After helping the University of Victoria Vikes to a surprise championship last season, it's been a bit tougher for Ryan Grills and Co. in 2017-18.
After significant roster turnover, the Vikes have won just two of 12 games this season and have struggled to find consistent scoring so far this year.
"We were fortunate to have a really high scoring team last year and we lost some of our top scorers. We had to find new scorers from within and from the new recruits for the year," Grills said.
Grills, who has played six games on defence this year, feels he's growing more accustomed to the BC Intercollegiate Hockey League in his third season.
"I'm definitely feeling a lot more confident and comfortable in the league. That comes from knowing the teams, knowing the players, knowing how they work and earning ice time as we go," he said. "Having the coaches know me and know my style of play has definitely helped me this year and hopefully it continues to in the second half."
That noted, though, he's seeing increased responsibility off the ice, as his business program has ramped up significantly this year.
"This year has been a little harder to manage the workload of school and hockey. The workload has increased quite a bit, so that's conflicted at times with hockey, but I'm still really enjoying playing for the school," he said. "(Second year) is considered the core year in the business program with a lot of really focused classes and I'm really learning what I like most about the program.
"I've enjoyed the increase in schooling and learning what I'm most passionate about."
Though the season has been a struggle for the Vikes so far, as they sit seven points out of a playoff spot, they can take some inspiration from last year's championship-winning club. Last year's team squeaked into the playoffs before pulling off two upsets to capture the crown.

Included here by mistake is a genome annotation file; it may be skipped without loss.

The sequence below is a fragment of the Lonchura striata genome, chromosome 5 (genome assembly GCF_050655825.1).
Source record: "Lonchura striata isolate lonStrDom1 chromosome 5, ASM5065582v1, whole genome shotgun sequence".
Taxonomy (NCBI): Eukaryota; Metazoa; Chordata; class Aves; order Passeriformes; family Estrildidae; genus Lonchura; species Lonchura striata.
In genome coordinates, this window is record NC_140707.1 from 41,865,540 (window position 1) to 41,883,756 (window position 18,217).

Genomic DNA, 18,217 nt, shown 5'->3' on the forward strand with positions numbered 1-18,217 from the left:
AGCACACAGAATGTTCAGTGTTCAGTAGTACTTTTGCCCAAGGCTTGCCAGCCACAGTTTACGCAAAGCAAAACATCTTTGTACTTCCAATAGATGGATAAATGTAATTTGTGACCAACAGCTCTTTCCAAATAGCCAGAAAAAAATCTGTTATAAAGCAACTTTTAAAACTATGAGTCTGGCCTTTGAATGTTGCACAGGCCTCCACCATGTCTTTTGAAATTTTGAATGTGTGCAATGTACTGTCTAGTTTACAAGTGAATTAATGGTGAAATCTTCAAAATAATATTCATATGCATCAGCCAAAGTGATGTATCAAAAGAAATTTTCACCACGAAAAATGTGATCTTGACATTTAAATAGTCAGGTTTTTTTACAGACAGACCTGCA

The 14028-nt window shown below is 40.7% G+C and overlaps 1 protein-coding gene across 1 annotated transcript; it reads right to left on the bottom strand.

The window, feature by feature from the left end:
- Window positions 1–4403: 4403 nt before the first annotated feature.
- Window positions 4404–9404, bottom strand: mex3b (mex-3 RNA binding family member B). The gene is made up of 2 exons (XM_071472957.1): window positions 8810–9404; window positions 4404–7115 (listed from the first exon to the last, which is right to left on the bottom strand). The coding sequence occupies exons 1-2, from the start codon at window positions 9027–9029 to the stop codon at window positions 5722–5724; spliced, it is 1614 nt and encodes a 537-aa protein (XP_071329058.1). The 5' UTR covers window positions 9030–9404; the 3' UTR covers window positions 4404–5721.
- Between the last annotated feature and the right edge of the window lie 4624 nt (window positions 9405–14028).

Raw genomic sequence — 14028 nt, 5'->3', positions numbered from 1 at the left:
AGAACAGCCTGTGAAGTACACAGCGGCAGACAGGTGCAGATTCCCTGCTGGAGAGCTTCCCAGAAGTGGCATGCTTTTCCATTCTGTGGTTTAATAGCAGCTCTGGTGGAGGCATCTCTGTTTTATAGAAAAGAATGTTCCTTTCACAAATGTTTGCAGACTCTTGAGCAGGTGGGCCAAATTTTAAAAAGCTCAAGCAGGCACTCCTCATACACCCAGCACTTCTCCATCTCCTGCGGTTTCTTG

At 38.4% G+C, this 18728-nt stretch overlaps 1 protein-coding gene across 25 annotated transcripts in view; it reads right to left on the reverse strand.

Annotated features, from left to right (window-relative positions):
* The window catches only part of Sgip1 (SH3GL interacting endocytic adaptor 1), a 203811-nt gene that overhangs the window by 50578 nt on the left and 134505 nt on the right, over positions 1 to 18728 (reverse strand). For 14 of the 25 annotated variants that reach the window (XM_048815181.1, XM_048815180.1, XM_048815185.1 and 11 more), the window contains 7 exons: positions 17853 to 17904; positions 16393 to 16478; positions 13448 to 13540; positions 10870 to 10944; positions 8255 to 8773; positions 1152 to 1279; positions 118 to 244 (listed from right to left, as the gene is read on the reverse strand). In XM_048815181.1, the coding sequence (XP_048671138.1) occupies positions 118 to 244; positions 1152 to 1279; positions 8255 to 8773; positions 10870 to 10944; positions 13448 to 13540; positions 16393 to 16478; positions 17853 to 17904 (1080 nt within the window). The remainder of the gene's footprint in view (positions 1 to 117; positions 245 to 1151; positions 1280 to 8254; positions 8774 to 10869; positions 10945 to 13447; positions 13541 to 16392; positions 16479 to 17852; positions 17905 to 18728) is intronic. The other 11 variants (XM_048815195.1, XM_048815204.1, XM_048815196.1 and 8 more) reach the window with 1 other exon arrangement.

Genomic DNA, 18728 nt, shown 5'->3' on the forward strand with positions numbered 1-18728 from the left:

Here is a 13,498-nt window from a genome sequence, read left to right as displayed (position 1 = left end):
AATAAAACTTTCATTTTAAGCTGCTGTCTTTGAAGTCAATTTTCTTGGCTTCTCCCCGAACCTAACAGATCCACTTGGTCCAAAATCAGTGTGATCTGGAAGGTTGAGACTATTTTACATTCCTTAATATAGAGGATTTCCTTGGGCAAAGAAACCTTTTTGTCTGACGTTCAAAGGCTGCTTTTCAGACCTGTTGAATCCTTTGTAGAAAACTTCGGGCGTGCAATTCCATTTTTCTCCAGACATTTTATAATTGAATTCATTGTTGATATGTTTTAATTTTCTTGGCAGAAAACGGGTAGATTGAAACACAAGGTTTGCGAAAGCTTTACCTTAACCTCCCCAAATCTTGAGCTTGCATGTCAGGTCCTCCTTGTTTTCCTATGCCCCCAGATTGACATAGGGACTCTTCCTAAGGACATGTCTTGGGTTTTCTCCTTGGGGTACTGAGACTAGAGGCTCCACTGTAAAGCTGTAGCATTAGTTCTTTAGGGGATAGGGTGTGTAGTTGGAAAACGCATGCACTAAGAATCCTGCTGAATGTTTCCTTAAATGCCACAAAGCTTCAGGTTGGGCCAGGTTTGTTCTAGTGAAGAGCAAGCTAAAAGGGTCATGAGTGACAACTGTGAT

"It was incredible. Going into the playoffs, we knew we had a very tough route because we had the No. 1-ranked team, SFU, in the first series. After we swept them in two games, it really increased our confidence and we knew that Trinity (Western) was a team that we could beat," he said. Though the Vikes lost the first game at home, they headed to Langley to win a pair and clinch the championship.
If the Vikes find success, it could come from another Whistlerite. Thomas Cankovic hasn't yet scored in 10 games with the team, but after a 48-point season with the Jr. B Creston Valley Thunder Cats in 2016-17, he should be poised to break through sooner rather than later.
"I definitely have the monkey on my back right now, not being able to get points but for sure, it'll come this semester," Cankovic said.
The 20-year-old opted not to return for his overage season in Creston Valley, instead choosing to pursue his education in economics.
If he could also play hockey with a childhood friend in Grills, so much the better.
And even though the start of the season hasn't gone to plan, Cankovic believes a stronger second half is possible.
"We'll definitely have to work for it because we're quite a few points back but I don't put it past us," he said. "We have some very good players and we'll work hard."